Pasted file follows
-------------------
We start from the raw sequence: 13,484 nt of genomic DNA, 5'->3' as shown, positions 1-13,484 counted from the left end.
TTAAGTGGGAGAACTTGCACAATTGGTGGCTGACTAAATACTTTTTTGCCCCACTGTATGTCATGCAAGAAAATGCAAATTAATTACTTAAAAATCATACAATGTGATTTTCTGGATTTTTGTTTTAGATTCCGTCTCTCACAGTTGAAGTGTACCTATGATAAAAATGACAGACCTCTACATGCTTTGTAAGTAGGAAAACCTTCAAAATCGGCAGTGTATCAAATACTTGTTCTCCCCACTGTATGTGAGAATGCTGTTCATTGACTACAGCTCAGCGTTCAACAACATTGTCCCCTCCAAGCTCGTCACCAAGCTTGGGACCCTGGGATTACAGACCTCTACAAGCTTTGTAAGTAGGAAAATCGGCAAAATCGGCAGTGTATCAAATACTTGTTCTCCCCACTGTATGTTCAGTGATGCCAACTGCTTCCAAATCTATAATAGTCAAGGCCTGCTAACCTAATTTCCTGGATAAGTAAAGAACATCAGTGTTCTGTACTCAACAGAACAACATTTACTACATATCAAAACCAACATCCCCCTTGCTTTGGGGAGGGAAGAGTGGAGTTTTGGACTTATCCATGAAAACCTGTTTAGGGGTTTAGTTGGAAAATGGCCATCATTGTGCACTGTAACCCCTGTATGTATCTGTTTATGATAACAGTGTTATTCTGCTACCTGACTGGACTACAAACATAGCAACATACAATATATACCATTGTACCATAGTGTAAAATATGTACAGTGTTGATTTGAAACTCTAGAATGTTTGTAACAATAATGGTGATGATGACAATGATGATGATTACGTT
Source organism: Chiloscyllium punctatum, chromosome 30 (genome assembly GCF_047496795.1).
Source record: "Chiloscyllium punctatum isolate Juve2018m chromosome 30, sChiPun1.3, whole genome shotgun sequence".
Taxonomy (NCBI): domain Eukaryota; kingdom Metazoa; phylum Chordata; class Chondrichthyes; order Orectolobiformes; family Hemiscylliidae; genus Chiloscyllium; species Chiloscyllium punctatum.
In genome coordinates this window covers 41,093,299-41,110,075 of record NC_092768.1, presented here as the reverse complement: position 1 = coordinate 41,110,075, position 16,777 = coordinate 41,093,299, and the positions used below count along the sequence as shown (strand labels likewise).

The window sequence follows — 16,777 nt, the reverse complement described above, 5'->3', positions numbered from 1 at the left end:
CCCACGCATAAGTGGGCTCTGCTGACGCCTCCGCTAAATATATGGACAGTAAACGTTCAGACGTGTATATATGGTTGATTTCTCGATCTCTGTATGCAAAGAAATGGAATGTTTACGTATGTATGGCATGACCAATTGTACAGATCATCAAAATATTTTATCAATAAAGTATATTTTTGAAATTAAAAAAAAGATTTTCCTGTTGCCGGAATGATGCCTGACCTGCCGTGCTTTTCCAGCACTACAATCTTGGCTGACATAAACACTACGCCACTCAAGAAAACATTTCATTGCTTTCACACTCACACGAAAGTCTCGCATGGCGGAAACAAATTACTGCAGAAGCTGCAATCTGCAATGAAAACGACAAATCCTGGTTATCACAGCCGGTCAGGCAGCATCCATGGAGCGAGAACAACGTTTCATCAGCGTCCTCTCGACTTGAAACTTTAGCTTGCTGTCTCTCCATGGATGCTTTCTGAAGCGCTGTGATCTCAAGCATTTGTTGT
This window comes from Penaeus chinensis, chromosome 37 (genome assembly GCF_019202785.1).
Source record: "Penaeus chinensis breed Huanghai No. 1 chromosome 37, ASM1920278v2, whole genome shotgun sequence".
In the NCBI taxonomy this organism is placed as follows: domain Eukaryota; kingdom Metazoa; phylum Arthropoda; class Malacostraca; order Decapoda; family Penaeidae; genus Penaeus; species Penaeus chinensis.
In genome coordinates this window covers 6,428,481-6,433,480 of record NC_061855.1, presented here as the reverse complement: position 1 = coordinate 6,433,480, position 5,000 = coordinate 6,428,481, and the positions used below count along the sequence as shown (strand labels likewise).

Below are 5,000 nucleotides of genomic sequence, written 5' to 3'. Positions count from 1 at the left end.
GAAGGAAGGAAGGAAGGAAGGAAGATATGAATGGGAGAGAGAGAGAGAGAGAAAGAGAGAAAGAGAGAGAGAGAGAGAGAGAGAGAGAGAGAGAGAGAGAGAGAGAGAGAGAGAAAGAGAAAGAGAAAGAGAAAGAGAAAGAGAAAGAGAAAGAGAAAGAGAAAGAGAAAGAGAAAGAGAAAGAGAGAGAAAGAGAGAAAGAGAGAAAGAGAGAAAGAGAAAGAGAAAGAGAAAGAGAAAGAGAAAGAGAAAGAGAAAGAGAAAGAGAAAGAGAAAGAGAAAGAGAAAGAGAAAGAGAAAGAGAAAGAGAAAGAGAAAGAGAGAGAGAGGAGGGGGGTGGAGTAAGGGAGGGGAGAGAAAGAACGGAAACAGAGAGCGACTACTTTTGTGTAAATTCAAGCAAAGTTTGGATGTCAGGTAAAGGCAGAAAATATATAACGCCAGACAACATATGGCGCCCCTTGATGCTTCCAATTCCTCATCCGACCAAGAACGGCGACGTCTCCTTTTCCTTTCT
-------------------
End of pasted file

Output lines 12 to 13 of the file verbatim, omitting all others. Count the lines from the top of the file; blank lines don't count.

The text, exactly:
In genome coordinates this window covers 6,428,481-6,433,480 of record NC_061855.1, presented here as the reverse complement: position 1 = coordinate 6,433,480, position 5,000 = coordinate 6,428,481, and the positions used below count along the sequence as shown (strand labels likewise).

Below are 5,000 nucleotides of genomic sequence, written 5' to 3'. Positions count from 1 at the left end.